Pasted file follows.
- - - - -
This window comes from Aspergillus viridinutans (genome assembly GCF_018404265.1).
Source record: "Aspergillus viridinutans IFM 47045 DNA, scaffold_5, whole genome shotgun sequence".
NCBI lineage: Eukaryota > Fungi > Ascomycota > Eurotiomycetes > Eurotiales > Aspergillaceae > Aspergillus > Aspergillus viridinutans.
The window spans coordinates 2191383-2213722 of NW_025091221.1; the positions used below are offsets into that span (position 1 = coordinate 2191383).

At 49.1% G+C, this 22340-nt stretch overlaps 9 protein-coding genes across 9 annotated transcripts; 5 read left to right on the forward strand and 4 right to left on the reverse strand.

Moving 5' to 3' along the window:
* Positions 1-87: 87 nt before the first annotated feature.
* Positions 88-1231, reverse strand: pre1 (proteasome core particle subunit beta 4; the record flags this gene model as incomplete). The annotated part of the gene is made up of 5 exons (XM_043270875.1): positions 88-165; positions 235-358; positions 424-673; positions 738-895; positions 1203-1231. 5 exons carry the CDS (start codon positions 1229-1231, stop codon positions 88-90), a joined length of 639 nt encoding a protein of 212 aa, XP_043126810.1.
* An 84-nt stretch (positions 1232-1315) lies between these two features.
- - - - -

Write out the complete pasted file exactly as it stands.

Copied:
This window comes from Aspergillus viridinutans (genome assembly GCF_018404265.1).
Source record: "Aspergillus viridinutans IFM 47045 DNA, scaffold_5, whole genome shotgun sequence".
NCBI lineage: Eukaryota > Fungi > Ascomycota > Eurotiomycetes > Eurotiales > Aspergillaceae > Aspergillus > Aspergillus viridinutans.
The window spans coordinates 2191383-2213722 of NW_025091221.1; the positions used below are offsets into that span (position 1 = coordinate 2191383).

At 49.1% G+C, this 22340-nt stretch overlaps 9 protein-coding genes across 9 annotated transcripts; 5 read left to right on the forward strand and 4 right to left on the reverse strand.

Moving 5' to 3' along the window:
* Positions 1-87: 87 nt before the first annotated feature.
* Positions 88-1231, reverse strand: pre1 (proteasome core particle subunit beta 4; the record flags this gene model as incomplete). The annotated part of the gene is made up of 5 exons (XM_043270875.1): positions 88-165; positions 235-358; positions 424-673; positions 738-895; positions 1203-1231. 5 exons carry the CDS (start codon positions 1229-1231, stop codon positions 88-90), a joined length of 639 nt encoding a protein of 212 aa, XP_043126810.1.
* An 84-nt stretch (positions 1232-1315) lies between these two features.